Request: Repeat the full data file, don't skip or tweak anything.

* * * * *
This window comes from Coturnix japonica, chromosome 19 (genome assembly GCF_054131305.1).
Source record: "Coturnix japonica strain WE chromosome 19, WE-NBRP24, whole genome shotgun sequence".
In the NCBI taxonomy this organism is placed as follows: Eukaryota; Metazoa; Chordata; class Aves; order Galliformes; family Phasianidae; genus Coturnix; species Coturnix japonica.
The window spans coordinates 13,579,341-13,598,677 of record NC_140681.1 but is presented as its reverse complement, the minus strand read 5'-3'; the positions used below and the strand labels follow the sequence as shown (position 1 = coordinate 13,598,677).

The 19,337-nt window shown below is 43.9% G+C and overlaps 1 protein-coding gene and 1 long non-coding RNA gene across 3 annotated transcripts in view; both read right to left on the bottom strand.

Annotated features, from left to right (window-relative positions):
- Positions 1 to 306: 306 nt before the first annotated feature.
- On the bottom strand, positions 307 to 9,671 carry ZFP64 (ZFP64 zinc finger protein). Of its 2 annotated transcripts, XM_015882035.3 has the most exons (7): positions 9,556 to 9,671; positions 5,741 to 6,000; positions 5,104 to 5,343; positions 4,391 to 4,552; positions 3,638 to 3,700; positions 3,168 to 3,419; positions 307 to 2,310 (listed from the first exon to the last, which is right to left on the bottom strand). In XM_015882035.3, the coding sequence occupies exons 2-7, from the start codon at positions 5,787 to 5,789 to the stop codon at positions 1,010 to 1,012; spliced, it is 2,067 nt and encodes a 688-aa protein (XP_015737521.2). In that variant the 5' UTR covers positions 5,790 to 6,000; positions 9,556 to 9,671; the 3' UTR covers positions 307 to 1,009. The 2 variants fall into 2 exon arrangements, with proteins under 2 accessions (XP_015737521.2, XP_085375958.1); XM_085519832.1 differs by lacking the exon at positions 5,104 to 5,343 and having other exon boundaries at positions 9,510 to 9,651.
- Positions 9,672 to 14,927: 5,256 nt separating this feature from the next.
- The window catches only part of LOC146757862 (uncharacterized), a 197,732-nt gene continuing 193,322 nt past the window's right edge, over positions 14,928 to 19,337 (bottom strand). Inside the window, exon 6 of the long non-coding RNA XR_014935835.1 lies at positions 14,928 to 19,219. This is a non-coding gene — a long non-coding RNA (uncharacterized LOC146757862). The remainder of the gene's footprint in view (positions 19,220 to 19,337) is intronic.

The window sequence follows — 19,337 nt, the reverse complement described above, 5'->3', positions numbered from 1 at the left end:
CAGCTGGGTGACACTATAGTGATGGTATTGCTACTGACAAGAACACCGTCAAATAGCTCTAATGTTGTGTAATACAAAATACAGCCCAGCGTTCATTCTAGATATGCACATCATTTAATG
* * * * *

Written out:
This window comes from Coturnix japonica, chromosome 19 (genome assembly GCF_054131305.1).
Source record: "Coturnix japonica strain WE chromosome 19, WE-NBRP24, whole genome shotgun sequence".
In the NCBI taxonomy this organism is placed as follows: Eukaryota; Metazoa; Chordata; class Aves; order Galliformes; family Phasianidae; genus Coturnix; species Coturnix japonica.
The window spans coordinates 13,579,341-13,598,677 of record NC_140681.1 but is presented as its reverse complement, the minus strand read 5'-3'; the positions used below and the strand labels follow the sequence as shown (position 1 = coordinate 13,598,677).

The 19,337-nt window shown below is 43.9% G+C and overlaps 1 protein-coding gene and 1 long non-coding RNA gene across 3 annotated transcripts in view; both read right to left on the bottom strand.

Annotated features, from left to right (window-relative positions):
- Positions 1 to 306: 306 nt before the first annotated feature.
- On the bottom strand, positions 307 to 9,671 carry ZFP64 (ZFP64 zinc finger protein). Of its 2 annotated transcripts, XM_015882035.3 has the most exons (7): positions 9,556 to 9,671; positions 5,741 to 6,000; positions 5,104 to 5,343; positions 4,391 to 4,552; positions 3,638 to 3,700; positions 3,168 to 3,419; positions 307 to 2,310 (listed from the first exon to the last, which is right to left on the bottom strand). In XM_015882035.3, the coding sequence occupies exons 2-7, from the start codon at positions 5,787 to 5,789 to the stop codon at positions 1,010 to 1,012; spliced, it is 2,067 nt and encodes a 688-aa protein (XP_015737521.2). In that variant the 5' UTR covers positions 5,790 to 6,000; positions 9,556 to 9,671; the 3' UTR covers positions 307 to 1,009. The 2 variants fall into 2 exon arrangements, with proteins under 2 accessions (XP_015737521.2, XP_085375958.1); XM_085519832.1 differs by lacking the exon at positions 5,104 to 5,343 and having other exon boundaries at positions 9,510 to 9,651.
- Positions 9,672 to 14,927: 5,256 nt separating this feature from the next.
- The window catches only part of LOC146757862 (uncharacterized), a 197,732-nt gene continuing 193,322 nt past the window's right edge, over positions 14,928 to 19,337 (bottom strand). Inside the window, exon 6 of the long non-coding RNA XR_014935835.1 lies at positions 14,928 to 19,219. This is a non-coding gene — a long non-coding RNA (uncharacterized LOC146757862). The remainder of the gene's footprint in view (positions 19,220 to 19,337) is intronic.

The window sequence follows — 19,337 nt, the reverse complement described above, 5'->3', positions numbered from 1 at the left end:
CAGCTGGGTGACACTATAGTGATGGTATTGCTACTGACAAGAACACCGTCAAATAGCTCTAATGTTGTGTAATACAAAATACAGCCCAGCGTTCATTCTAGATATGCACATCATTTAATG